The Information Technology Act 2000 contain provision to deal with various cyber related offenses as well as protection of privacy of individual.
Section 43 and section 66 of the Information Technology Act, 2000 provides penalty and stringent punishment for hacking of website.
Section 43A of the act, provide compensation to affected person for failure to protect data
The Information Technology (Reasonable Security Practice and Procedure and Sensitive Personal Data or Information) Rules, notified on 11 April 2013 under section 43A of the information Technology Act defines sensitive personal data and reasonable security practice and procedure. The rules require body corporate to provide to provide policy and privacy and disclosure of information (Rule 4), obtain consent of user for collection of information (Rule 5), prior permission is required from provider of information before disclosure of sensitive personal information (section 6)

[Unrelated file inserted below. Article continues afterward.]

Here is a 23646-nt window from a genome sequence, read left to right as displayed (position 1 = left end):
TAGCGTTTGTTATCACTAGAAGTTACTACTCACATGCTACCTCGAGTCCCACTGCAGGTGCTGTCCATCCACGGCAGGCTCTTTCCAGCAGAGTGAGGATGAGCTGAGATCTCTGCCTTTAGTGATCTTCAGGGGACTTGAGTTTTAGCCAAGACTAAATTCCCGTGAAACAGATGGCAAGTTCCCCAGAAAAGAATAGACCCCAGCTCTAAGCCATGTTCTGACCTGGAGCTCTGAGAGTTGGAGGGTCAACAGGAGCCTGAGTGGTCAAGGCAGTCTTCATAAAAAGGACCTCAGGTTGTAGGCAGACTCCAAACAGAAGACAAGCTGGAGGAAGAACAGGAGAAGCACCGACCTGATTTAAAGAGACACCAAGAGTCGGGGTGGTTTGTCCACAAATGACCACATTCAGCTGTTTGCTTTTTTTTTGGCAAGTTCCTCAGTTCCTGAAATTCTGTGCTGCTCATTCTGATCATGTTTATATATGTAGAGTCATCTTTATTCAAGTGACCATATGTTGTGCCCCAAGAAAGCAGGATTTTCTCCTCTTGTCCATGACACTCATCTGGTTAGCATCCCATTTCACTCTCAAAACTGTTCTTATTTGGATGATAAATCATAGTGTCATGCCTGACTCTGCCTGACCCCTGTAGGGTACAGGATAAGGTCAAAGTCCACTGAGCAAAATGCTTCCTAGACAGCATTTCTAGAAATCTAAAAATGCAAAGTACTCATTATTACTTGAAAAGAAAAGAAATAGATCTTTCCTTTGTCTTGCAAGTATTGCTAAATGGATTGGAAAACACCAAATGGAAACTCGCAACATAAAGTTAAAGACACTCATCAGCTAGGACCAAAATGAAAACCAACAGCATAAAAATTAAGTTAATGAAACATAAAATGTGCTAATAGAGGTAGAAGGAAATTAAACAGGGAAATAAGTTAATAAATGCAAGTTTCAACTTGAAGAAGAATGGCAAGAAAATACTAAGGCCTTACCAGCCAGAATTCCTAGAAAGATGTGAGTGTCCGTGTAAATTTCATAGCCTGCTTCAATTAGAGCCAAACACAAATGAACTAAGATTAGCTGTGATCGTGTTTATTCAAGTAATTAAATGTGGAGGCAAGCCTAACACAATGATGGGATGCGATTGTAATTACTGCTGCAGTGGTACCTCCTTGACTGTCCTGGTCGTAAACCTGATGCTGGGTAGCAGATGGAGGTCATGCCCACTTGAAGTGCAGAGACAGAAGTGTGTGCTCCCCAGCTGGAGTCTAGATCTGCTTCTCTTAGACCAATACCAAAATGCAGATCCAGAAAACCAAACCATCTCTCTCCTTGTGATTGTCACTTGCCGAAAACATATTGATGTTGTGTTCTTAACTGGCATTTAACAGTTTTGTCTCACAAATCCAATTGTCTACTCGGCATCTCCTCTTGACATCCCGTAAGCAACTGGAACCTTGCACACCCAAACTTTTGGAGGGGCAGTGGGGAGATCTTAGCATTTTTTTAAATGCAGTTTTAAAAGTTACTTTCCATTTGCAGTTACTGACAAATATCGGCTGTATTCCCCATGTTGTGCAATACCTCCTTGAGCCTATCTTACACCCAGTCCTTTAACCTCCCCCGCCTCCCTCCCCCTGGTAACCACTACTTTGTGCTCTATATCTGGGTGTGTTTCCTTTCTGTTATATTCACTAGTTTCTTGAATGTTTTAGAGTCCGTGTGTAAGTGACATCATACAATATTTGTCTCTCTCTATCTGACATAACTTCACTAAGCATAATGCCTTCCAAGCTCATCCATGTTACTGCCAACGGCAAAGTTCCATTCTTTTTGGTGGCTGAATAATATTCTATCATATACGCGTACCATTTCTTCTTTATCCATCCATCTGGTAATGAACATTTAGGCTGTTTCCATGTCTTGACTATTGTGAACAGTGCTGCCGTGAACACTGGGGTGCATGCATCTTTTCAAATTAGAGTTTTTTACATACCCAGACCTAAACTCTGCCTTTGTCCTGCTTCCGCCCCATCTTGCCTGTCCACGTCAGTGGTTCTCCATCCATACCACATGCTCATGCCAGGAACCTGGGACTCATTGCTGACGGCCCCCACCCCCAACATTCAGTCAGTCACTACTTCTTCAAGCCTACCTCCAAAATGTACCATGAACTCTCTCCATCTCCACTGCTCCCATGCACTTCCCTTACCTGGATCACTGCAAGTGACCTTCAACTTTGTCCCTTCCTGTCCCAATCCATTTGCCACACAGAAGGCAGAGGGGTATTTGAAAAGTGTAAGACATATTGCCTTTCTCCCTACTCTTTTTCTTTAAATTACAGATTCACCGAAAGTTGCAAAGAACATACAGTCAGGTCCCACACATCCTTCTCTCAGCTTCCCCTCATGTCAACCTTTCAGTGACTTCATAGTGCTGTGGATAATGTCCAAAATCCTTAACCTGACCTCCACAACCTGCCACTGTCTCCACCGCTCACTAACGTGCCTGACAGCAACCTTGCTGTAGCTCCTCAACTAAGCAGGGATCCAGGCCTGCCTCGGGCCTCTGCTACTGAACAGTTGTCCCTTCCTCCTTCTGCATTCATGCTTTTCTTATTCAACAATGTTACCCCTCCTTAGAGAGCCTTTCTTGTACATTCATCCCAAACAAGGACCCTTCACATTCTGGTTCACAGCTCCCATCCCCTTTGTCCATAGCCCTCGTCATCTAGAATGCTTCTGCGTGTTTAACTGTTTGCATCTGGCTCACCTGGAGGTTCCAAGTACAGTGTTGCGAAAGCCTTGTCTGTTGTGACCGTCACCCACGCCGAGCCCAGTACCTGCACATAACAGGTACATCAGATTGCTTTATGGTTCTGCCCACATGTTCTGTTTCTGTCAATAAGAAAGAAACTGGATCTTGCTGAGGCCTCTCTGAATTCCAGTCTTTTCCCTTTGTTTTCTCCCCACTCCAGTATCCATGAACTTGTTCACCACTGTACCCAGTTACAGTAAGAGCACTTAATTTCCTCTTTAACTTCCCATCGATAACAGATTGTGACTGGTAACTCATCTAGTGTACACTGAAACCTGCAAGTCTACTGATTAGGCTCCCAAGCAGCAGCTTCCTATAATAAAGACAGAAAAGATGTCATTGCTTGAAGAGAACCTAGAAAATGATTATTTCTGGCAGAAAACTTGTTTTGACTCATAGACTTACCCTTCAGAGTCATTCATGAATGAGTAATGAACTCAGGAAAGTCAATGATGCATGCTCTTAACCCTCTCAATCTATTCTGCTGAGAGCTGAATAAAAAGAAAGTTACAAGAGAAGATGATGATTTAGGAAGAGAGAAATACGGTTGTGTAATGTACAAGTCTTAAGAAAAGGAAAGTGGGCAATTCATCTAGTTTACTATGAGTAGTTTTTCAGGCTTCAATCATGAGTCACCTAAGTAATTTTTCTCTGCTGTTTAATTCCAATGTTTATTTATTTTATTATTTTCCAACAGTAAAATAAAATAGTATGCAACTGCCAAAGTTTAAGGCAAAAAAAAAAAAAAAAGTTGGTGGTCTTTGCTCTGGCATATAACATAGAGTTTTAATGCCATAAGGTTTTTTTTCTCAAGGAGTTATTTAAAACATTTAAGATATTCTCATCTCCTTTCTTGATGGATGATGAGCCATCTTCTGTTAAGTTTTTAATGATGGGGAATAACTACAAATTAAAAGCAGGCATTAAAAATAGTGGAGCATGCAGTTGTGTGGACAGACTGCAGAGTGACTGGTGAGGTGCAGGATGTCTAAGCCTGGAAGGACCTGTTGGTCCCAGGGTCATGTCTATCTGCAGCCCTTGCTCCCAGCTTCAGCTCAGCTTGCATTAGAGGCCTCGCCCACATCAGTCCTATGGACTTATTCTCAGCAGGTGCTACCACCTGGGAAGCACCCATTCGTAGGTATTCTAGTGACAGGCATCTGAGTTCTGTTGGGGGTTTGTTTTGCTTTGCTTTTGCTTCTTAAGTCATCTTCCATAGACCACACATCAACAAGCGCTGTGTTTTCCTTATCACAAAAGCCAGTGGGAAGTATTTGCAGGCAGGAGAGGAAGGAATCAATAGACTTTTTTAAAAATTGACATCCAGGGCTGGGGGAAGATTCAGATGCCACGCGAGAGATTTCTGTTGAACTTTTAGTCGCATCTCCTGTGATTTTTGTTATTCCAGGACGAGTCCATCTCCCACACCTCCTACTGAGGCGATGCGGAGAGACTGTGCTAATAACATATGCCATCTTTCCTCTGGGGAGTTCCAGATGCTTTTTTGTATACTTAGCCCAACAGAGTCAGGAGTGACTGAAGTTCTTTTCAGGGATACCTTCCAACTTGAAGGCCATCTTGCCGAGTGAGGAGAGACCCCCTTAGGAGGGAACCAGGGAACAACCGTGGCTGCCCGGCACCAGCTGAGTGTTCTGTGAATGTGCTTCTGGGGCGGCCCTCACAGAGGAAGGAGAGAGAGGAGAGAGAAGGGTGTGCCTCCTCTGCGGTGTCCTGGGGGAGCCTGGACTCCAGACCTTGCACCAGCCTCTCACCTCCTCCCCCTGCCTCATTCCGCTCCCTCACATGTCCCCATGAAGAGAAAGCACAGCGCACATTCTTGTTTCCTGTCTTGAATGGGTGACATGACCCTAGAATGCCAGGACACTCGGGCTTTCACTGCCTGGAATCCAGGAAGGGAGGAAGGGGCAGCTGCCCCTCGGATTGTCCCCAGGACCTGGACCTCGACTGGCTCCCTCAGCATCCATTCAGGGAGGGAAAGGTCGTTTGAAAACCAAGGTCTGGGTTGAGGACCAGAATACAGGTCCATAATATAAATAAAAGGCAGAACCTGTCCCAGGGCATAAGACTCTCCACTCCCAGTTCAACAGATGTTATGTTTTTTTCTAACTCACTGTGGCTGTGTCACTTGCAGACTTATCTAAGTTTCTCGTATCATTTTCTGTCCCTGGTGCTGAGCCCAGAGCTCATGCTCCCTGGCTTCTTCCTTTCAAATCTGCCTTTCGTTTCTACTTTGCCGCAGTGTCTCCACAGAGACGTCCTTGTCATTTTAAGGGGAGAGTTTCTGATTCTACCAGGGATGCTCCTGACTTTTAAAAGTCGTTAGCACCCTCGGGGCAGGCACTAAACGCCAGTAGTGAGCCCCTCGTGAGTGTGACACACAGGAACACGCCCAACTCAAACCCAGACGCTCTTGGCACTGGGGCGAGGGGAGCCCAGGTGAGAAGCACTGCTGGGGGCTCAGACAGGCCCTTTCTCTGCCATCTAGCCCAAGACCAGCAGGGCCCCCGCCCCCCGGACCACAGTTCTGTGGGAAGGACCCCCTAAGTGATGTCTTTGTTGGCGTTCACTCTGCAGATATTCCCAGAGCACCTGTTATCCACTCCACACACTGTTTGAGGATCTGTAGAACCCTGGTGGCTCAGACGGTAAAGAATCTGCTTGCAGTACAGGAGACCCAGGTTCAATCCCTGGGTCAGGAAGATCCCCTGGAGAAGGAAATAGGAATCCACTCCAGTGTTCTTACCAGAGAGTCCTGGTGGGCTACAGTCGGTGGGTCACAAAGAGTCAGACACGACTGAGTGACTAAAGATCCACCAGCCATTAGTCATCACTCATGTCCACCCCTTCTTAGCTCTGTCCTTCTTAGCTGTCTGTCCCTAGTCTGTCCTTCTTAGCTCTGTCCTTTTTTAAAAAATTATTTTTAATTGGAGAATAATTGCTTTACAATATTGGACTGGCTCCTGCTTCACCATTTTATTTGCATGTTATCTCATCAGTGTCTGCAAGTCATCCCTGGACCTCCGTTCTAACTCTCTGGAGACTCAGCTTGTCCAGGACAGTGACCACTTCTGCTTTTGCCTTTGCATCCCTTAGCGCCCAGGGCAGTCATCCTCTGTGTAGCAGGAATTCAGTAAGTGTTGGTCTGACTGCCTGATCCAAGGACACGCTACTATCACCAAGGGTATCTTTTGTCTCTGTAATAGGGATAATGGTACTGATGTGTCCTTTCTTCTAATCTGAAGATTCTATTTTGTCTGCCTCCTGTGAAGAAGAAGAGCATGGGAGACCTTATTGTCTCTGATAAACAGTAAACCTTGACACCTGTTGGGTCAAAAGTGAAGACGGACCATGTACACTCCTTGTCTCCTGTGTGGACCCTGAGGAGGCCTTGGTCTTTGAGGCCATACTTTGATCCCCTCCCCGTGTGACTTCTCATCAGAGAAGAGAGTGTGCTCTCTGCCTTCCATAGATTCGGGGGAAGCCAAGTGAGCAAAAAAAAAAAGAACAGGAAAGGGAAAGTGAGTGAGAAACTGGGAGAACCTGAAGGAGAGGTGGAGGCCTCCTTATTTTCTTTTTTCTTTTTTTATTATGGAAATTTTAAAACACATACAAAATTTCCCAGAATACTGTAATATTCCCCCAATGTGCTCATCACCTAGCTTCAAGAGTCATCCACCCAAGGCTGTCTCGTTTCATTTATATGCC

Section 72 of Information act 2000 provides penalty for breach of confidentiality and privacy
Section 72A of the Act provides punishment for disclosure of information in breach of lawful contact
Judicial Interpretation of Right to privacy
In 2017 in the land mark decision of KS Puttaswamy vs Union of India, Supreme court recognised the privacy of individual as a Fundamental right under the Indian Constitution and highlighted the need for comprehensive privacy legislation. The government of India decided to provide all citizen a unique identity card called Adhar containing 12-digit number. The registration of this card was mandatory as to enable people to file tax return, opening bank account, etc, the registration of card require citizen to give biometrics such as fingerprints.